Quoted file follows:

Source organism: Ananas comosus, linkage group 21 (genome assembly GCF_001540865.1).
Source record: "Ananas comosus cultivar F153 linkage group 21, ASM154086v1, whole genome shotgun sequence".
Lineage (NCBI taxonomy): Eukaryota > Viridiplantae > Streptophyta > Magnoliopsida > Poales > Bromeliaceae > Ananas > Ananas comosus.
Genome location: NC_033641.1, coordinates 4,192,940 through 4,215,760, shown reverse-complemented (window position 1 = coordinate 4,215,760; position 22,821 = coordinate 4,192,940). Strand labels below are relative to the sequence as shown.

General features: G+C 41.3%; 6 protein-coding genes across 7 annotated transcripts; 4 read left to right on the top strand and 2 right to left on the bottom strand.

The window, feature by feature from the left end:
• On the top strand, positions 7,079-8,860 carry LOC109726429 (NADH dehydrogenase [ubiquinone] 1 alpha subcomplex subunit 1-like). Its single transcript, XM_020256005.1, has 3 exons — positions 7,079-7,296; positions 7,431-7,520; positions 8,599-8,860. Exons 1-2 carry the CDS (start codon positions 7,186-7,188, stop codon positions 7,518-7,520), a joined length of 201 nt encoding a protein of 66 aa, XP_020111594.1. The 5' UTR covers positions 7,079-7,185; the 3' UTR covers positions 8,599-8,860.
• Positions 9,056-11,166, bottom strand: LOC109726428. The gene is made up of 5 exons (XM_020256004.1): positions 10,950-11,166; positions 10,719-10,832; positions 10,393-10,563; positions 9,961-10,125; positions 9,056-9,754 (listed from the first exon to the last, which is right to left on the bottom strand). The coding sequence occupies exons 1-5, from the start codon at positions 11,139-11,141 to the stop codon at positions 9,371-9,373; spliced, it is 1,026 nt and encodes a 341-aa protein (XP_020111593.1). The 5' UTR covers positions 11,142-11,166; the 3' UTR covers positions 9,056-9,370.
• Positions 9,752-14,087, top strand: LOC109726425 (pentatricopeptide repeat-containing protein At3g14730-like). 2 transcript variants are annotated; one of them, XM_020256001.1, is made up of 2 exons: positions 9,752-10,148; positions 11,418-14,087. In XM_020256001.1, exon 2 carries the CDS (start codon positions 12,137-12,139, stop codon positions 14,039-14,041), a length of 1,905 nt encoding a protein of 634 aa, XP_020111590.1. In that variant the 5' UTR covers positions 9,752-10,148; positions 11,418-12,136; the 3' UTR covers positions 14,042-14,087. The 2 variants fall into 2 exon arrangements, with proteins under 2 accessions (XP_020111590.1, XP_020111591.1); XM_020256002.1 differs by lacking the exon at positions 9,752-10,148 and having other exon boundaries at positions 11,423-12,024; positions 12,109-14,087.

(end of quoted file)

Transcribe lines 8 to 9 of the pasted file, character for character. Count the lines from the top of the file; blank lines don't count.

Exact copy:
• Positions 9,056-11,166, bottom strand: LOC109726428. The gene is made up of 5 exons (XM_020256004.1): positions 10,950-11,166; positions 10,719-10,832; positions 10,393-10,563; positions 9,961-10,125; positions 9,056-9,754 (listed from the first exon to the last, which is right to left on the bottom strand). The coding sequence occupies exons 1-5, from the start codon at positions 11,139-11,141 to the stop codon at positions 9,371-9,373; spliced, it is 1,026 nt and encodes a 341-aa protein (XP_020111593.1). The 5' UTR covers positions 11,142-11,166; the 3' UTR covers positions 9,056-9,370.
• Positions 9,752-14,087, top strand: LOC109726425 (pentatricopeptide repeat-containing protein At3g14730-like). 2 transcript variants are annotated; one of them, XM_020256001.1, is made up of 2 exons: positions 9,752-10,148; positions 11,418-14,087. In XM_020256001.1, exon 2 carries the CDS (start codon positions 12,137-12,139, stop codon positions 14,039-14,041), a length of 1,905 nt encoding a protein of 634 aa, XP_020111590.1. In that variant the 5' UTR covers positions 9,752-10,148; positions 11,418-12,136; the 3' UTR covers positions 14,042-14,087. The 2 variants fall into 2 exon arrangements, with proteins under 2 accessions (XP_020111590.1, XP_020111591.1); XM_020256002.1 differs by lacking the exon at positions 9,752-10,148 and having other exon boundaries at positions 11,423-12,024; positions 12,109-14,087.